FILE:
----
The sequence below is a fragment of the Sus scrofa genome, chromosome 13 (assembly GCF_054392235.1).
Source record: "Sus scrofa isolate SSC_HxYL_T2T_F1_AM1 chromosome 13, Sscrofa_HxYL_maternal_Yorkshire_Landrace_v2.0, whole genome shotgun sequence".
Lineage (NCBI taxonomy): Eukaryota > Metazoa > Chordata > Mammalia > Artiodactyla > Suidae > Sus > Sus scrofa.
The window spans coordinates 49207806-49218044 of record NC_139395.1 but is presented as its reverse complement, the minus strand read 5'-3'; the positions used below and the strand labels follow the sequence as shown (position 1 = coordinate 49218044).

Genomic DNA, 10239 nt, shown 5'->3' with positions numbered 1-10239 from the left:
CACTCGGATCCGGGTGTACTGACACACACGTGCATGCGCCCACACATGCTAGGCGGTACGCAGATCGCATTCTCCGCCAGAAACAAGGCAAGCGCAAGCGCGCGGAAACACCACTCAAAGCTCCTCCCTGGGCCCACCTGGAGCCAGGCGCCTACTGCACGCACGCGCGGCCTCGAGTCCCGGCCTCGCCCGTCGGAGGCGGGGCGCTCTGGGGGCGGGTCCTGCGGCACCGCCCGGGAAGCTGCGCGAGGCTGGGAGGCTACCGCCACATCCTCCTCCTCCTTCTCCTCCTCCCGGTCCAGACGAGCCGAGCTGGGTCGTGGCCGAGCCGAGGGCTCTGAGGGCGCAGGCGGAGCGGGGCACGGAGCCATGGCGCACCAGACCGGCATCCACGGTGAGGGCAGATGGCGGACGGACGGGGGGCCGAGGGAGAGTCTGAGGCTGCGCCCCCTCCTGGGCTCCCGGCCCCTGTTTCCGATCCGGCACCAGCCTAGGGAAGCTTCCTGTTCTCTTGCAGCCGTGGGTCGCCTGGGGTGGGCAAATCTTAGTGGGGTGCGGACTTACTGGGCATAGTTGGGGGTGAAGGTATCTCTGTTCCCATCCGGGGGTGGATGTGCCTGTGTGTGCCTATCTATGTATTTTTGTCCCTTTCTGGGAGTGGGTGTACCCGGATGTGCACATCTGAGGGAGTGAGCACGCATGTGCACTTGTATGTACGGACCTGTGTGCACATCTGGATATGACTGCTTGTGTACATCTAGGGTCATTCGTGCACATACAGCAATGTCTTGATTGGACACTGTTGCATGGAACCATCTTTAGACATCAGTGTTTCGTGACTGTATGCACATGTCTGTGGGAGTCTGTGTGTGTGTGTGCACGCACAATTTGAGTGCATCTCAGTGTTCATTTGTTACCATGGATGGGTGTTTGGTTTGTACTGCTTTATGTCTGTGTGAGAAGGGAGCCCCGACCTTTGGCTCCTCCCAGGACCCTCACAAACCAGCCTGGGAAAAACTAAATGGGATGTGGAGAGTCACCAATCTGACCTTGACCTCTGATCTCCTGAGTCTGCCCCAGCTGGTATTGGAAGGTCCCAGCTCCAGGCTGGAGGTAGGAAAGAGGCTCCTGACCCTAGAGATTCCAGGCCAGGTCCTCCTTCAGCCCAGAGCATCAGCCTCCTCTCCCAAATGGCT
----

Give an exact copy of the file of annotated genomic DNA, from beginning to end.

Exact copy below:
The sequence below is a fragment of the Sus scrofa genome, chromosome 13 (assembly GCF_054392235.1).
Source record: "Sus scrofa isolate SSC_HxYL_T2T_F1_AM1 chromosome 13, Sscrofa_HxYL_maternal_Yorkshire_Landrace_v2.0, whole genome shotgun sequence".
Lineage (NCBI taxonomy): Eukaryota > Metazoa > Chordata > Mammalia > Artiodactyla > Suidae > Sus > Sus scrofa.
The window spans coordinates 49207806-49218044 of record NC_139395.1 but is presented as its reverse complement, the minus strand read 5'-3'; the positions used below and the strand labels follow the sequence as shown (position 1 = coordinate 49218044).

Genomic DNA, 10239 nt, shown 5'->3' with positions numbered 1-10239 from the left:
CACTCGGATCCGGGTGTACTGACACACACGTGCATGCGCCCACACATGCTAGGCGGTACGCAGATCGCATTCTCCGCCAGAAACAAGGCAAGCGCAAGCGCGCGGAAACACCACTCAAAGCTCCTCCCTGGGCCCACCTGGAGCCAGGCGCCTACTGCACGCACGCGCGGCCTCGAGTCCCGGCCTCGCCCGTCGGAGGCGGGGCGCTCTGGGGGCGGGTCCTGCGGCACCGCCCGGGAAGCTGCGCGAGGCTGGGAGGCTACCGCCACATCCTCCTCCTCCTTCTCCTCCTCCCGGTCCAGACGAGCCGAGCTGGGTCGTGGCCGAGCCGAGGGCTCTGAGGGCGCAGGCGGAGCGGGGCACGGAGCCATGGCGCACCAGACCGGCATCCACGGTGAGGGCAGATGGCGGACGGACGGGGGGCCGAGGGAGAGTCTGAGGCTGCGCCCCCTCCTGGGCTCCCGGCCCCTGTTTCCGATCCGGCACCAGCCTAGGGAAGCTTCCTGTTCTCTTGCAGCCGTGGGTCGCCTGGGGTGGGCAAATCTTAGTGGGGTGCGGACTTACTGGGCATAGTTGGGGGTGAAGGTATCTCTGTTCCCATCCGGGGGTGGATGTGCCTGTGTGTGCCTATCTATGTATTTTTGTCCCTTTCTGGGAGTGGGTGTACCCGGATGTGCACATCTGAGGGAGTGAGCACGCATGTGCACTTGTATGTACGGACCTGTGTGCACATCTGGATATGACTGCTTGTGTACATCTAGGGTCATTCGTGCACATACAGCAATGTCTTGATTGGACACTGTTGCATGGAACCATCTTTAGACATCAGTGTTTCGTGACTGTATGCACATGTCTGTGGGAGTCTGTGTGTGTGTGTGCACGCACAATTTGAGTGCATCTCAGTGTTCATTTGTTACCATGGATGGGTGTTTGGTTTGTACTGCTTTATGTCTGTGTGAGAAGGGAGCCCCGACCTTTGGCTCCTCCCAGGACCCTCACAAACCAGCCTGGGAAAAACTAAATGGGATGTGGAGAGTCACCAATCTGACCTTGACCTCTGATCTCCTGAGTCTGCCCCAGCTGGTATTGGAAGGTCCCAGCTCCAGGCTGGAGGTAGGAAAGAGGCTCCTGACCCTAGAGATTCCAGGCCAGGTCCTCCTTCAGCCCAGAGCATCAGCCTCCTCTCCCAAATGGCT